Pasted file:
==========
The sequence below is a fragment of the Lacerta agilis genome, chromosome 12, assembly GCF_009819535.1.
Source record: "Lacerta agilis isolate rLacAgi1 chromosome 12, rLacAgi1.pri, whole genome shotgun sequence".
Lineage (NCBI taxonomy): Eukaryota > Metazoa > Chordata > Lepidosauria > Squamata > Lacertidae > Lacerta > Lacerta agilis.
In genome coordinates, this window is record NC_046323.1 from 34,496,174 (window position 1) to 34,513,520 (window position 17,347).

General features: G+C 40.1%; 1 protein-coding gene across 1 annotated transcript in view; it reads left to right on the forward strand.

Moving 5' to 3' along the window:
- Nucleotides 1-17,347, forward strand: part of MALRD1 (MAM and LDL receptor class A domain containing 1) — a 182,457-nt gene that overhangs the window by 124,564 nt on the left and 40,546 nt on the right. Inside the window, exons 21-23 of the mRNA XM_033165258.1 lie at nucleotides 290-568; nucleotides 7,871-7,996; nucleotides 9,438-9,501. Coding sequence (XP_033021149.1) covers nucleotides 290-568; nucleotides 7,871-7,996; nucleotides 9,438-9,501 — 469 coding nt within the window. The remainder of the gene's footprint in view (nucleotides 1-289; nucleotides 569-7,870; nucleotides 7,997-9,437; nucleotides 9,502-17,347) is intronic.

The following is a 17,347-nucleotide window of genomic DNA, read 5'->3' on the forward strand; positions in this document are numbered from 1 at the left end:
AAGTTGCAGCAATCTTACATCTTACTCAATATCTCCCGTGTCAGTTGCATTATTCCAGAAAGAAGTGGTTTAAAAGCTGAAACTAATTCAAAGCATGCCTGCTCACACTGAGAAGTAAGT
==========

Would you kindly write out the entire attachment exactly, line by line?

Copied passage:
The sequence below is a fragment of the Lacerta agilis genome, chromosome 12, assembly GCF_009819535.1.
Source record: "Lacerta agilis isolate rLacAgi1 chromosome 12, rLacAgi1.pri, whole genome shotgun sequence".
Lineage (NCBI taxonomy): Eukaryota > Metazoa > Chordata > Lepidosauria > Squamata > Lacertidae > Lacerta > Lacerta agilis.
In genome coordinates, this window is record NC_046323.1 from 34,496,174 (window position 1) to 34,513,520 (window position 17,347).

General features: G+C 40.1%; 1 protein-coding gene across 1 annotated transcript in view; it reads left to right on the forward strand.

Moving 5' to 3' along the window:
- Nucleotides 1-17,347, forward strand: part of MALRD1 (MAM and LDL receptor class A domain containing 1) — a 182,457-nt gene that overhangs the window by 124,564 nt on the left and 40,546 nt on the right. Inside the window, exons 21-23 of the mRNA XM_033165258.1 lie at nucleotides 290-568; nucleotides 7,871-7,996; nucleotides 9,438-9,501. Coding sequence (XP_033021149.1) covers nucleotides 290-568; nucleotides 7,871-7,996; nucleotides 9,438-9,501 — 469 coding nt within the window. The remainder of the gene's footprint in view (nucleotides 1-289; nucleotides 569-7,870; nucleotides 7,997-9,437; nucleotides 9,502-17,347) is intronic.

The following is a 17,347-nucleotide window of genomic DNA, read 5'->3' on the forward strand; positions in this document are numbered from 1 at the left end:
AAGTTGCAGCAATCTTACATCTTACTCAATATCTCCCGTGTCAGTTGCATTATTCCAGAAAGAAGTGGTTTAAAAGCTGAAACTAATTCAAAGCATGCCTGCTCACACTGAGAAGTAAGT